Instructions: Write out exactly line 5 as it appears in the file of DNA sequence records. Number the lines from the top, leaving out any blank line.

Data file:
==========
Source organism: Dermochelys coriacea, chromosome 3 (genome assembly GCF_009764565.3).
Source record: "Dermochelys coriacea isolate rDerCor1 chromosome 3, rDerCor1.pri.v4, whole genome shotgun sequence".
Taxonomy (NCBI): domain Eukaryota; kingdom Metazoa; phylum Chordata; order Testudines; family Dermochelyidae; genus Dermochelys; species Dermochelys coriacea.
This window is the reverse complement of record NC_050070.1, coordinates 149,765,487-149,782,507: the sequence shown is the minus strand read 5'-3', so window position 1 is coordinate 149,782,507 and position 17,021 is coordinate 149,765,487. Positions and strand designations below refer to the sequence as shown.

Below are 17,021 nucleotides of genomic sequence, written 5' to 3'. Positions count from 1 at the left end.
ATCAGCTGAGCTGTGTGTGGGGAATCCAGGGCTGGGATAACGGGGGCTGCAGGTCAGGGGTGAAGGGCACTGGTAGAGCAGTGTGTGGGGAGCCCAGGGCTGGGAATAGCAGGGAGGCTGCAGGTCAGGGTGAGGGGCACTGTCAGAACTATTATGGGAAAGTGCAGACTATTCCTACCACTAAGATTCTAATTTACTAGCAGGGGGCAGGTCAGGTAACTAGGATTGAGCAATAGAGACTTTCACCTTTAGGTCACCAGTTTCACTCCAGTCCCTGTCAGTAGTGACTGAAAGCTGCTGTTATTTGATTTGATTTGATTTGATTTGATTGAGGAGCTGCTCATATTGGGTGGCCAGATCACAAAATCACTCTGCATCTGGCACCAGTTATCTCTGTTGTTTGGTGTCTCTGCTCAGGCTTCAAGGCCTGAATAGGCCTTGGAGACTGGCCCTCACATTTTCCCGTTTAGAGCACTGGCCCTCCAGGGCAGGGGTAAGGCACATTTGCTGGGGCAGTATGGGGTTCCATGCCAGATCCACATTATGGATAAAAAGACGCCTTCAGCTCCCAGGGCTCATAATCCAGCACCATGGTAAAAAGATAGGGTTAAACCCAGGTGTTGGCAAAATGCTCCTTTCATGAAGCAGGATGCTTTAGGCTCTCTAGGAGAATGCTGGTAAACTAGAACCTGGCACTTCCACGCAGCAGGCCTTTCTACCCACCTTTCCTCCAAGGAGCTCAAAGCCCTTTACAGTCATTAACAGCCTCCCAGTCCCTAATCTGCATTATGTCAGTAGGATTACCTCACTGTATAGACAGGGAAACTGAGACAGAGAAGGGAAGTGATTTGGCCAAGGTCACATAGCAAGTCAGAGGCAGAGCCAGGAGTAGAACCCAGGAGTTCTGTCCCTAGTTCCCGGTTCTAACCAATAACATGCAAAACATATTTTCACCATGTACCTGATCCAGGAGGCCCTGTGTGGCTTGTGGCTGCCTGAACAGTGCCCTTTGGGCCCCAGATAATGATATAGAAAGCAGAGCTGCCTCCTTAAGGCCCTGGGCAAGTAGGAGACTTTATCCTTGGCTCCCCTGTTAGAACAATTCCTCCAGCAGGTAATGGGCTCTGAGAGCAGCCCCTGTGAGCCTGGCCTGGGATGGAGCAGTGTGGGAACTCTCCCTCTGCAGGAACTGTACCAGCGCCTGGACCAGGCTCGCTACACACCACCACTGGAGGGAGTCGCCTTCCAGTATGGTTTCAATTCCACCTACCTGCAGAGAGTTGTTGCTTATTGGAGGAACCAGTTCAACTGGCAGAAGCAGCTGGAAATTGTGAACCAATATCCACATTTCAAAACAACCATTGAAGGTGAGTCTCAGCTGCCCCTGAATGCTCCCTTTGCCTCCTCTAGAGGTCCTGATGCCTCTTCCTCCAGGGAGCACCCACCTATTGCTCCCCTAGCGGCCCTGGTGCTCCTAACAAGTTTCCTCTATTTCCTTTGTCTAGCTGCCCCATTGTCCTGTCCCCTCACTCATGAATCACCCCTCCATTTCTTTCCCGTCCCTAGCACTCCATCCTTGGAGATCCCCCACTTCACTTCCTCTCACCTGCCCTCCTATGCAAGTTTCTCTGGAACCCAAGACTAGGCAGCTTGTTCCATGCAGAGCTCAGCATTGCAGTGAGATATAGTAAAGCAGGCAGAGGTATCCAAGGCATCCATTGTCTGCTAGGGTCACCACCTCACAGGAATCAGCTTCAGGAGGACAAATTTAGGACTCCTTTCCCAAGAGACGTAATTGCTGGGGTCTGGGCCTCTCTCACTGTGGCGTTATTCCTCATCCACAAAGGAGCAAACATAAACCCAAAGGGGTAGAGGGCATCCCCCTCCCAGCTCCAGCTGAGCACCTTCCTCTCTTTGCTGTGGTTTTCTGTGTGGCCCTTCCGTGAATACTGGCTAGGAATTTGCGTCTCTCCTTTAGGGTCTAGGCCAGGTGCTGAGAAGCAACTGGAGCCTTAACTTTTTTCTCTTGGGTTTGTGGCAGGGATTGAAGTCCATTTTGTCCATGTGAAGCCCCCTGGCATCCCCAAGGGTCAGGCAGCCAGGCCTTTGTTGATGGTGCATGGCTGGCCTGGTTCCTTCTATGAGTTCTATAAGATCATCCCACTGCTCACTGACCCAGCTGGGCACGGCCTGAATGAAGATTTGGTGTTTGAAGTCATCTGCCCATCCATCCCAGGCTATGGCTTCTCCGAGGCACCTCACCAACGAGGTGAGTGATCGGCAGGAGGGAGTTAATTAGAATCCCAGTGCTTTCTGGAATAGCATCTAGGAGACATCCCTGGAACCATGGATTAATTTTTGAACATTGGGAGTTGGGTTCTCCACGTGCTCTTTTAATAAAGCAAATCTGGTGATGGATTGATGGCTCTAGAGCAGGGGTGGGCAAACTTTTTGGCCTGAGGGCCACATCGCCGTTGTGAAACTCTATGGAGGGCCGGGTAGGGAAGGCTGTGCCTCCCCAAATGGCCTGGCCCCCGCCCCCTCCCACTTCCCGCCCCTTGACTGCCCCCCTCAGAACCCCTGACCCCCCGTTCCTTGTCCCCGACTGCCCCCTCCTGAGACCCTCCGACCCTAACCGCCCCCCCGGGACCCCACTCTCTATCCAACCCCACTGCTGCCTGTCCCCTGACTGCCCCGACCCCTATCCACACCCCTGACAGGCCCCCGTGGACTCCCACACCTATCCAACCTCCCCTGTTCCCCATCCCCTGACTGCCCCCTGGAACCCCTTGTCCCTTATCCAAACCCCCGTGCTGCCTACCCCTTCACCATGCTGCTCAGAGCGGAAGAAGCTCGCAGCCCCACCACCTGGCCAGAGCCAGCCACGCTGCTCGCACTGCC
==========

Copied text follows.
Below are 17,021 nucleotides of genomic sequence, written 5' to 3'. Positions count from 1 at the left end.